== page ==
When Conner and Sarah Smith moved five miles up the road, their cat S’mores expressed his displeasure by running away. One day Sarah saw a current photo of their old farmhouse on social media. There was S’mores in the picture!
Happily the Smiths went to retrieve him. S’mores ran away again. Guess where he went. This time, the family that had purchased their house agreed to keep S’mores too. The Smiths couldn’t stop the inevitable; S’mores would always return “home.”
Nehemiah served in a prestigious position in the king’s court in Susa, but his heart was elsewhere. He had just heard news of the sad condition of “the city where my ancestors are buried” (Nehemiah 2:3). And so he prayed, e had H“Remember the instruction you gave your servant Moses, . . . ‘if you return to me and obey my commands, then even if your exiled people are at the farthest horizon, I will gather them from there and bring them to the place I have chosen as a dwelling for my Name’ ” (1:8–9).
Home is where the heart is, they say. In Nehemiah’s case, longing for home was more than being tied to the land. It was communion with God that he most desired. Jerusalem was “the place I have chosen as a dwelling for my Name.”
The dissatisfaction we sense deep down is actually a longing for God. We’re yearning to be home with Him.
As the cabbie drove us to London’s Heathrow Airport, he told us his story. He had come alone to the United Kingdom at age fifteen, seeking to escape war and deprivation. Now, eleven years later, he has a family of his own and is able to provide for them in ways unavailable in his native land. But he laments that he’s still separated from his parents and siblings. He told us that he has had a hard journey that won’t be complete until he’s reunited with his family.
Being separated from our loved ones in this life is hard, but losing a loved one in death is much harder and creates a sense of loss that won’t be made right until we’re reunited with them. When the new believers at Thessalonica wondered about such losses, Paul wrote, “Brothers and sisters, we do not want you to be uninformed about those who sleep in death, so that you do not grieve like the rest of mankind, who have no hope” (1 Thessalonians 4:13). He explained that as believers in Jesus, we can live in expectation of a wonderful reunion—together forever in the presence of Christ (v. 17).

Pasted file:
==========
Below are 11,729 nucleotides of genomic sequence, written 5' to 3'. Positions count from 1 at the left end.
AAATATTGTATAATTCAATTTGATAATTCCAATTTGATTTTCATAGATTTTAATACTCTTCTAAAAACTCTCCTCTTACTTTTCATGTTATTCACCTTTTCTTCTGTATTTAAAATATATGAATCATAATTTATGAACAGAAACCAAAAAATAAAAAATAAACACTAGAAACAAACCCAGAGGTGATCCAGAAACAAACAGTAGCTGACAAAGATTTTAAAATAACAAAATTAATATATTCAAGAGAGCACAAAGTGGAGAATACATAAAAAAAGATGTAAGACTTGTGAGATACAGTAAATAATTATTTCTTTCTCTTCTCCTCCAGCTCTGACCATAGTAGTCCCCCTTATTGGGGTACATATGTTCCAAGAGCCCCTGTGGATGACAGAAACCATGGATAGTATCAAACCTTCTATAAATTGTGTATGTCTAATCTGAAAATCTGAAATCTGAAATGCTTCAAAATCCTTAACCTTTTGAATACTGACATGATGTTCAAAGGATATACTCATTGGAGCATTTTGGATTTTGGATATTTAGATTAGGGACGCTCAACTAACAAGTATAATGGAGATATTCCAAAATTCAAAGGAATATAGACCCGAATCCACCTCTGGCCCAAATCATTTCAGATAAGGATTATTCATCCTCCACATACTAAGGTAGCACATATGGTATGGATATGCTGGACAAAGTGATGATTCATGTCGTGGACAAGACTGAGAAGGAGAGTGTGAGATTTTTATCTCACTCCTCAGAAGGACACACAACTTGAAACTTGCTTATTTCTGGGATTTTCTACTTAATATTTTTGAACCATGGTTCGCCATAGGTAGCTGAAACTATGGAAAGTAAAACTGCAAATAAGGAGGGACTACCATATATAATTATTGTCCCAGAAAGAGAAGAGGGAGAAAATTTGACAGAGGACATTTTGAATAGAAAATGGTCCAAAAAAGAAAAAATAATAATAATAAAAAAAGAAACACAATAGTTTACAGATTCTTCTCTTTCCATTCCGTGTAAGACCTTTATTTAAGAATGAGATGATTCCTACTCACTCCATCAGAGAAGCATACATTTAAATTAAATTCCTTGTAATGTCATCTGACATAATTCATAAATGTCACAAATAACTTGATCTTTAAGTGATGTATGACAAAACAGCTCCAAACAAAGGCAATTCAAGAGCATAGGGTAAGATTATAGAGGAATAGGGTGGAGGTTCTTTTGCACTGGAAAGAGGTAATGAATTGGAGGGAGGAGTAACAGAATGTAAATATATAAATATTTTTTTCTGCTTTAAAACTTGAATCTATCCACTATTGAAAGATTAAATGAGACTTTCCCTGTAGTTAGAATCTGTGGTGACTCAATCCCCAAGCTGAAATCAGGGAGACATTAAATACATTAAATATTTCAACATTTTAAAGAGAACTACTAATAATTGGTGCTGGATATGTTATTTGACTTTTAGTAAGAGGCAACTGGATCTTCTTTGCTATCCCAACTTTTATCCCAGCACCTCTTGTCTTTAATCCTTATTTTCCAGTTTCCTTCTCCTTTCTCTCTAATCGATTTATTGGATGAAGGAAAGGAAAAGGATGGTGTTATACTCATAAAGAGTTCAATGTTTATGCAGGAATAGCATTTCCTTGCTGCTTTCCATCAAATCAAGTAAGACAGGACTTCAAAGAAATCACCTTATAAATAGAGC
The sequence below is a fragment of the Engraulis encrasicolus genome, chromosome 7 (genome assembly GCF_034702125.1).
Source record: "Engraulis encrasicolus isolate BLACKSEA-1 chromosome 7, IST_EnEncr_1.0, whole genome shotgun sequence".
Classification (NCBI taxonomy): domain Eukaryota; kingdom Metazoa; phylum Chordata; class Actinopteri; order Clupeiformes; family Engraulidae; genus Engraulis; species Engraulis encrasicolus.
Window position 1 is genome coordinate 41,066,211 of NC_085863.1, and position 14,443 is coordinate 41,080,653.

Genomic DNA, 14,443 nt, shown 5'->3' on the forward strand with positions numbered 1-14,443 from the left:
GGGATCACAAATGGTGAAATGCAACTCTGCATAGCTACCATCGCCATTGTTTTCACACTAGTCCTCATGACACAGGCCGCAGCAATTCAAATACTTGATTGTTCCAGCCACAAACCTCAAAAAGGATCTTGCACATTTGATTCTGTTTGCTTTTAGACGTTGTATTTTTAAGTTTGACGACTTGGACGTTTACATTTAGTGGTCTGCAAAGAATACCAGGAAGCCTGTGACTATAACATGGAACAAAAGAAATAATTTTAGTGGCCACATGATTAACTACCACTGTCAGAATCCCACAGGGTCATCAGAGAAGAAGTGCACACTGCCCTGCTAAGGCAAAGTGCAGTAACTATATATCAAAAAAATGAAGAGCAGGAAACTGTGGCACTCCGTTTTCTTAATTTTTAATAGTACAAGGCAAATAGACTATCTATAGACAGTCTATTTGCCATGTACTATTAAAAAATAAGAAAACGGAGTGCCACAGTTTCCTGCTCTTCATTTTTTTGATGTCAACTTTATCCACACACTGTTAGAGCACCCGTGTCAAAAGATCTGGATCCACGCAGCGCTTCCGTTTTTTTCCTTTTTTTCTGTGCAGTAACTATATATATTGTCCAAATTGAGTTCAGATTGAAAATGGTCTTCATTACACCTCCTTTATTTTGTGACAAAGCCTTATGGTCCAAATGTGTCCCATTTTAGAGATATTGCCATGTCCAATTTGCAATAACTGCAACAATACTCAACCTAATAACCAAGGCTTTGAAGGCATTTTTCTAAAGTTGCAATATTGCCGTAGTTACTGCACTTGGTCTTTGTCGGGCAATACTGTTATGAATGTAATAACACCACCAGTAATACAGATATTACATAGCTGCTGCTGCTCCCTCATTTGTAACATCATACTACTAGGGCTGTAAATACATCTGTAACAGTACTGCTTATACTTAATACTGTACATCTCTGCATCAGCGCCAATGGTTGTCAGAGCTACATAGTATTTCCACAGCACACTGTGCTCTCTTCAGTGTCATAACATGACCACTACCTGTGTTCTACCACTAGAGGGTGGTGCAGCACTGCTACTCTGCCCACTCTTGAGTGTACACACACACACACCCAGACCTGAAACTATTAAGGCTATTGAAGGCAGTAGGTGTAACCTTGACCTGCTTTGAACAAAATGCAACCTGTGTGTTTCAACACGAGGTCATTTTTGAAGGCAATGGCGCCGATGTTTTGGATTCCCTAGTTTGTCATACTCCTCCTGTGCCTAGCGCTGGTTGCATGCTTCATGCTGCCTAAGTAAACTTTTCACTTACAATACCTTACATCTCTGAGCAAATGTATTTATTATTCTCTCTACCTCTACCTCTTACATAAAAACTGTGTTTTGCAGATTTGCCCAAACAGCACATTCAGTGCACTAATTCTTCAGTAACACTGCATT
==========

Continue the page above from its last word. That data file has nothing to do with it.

Few experiences mark us so deeply as the separations we endure, but in Jesus we have hope of being reunited. And in the midst of grief and loss we can find the comfort (v. 18) we need in that enduring promise.
For fourteen years, the Mars rover Opportunity faithfully communicated with the people at NASA’s Jet Propulsion Laboratory. After it landed in 2004, it traversed twenty-eight miles of the Martian surface, took thousands of images, and analyzed many materials. But in 2018 communication between Opportunity and scientists ended when a major dust storm coated its solar panels, causing the rover to lose power.
Is it possible that we can allow “dust” to block our communication with Someone outside of our world? When it comes to prayer—communicating with God—there are certain things that can get in the way.
Scripture says that sin can block our relationship with God. “If I had cherished sin in my heart, the Lord would not have listened” (Psalm 66:18). Jesus instructs, “When you stand praying, if you hold anything against anyone, forgive them, so that your Father in heaven may forgive you your sins” (Mark 11:25). Our communication with God can also be hindered by doubt and relationship problems (James 1:5–7; 1 Peter 3:7).
Opportunity’s blockage of communication seems to be permanent. But our prayers don’t have to be blocked. By the work of the Holy Spirit, God lovingly draws us to restored communication with Him. As we confess our sins and turn to Him, by God’s grace we experience the greatest communication the universe has ever known: one-to-one prayer between us and our holy God.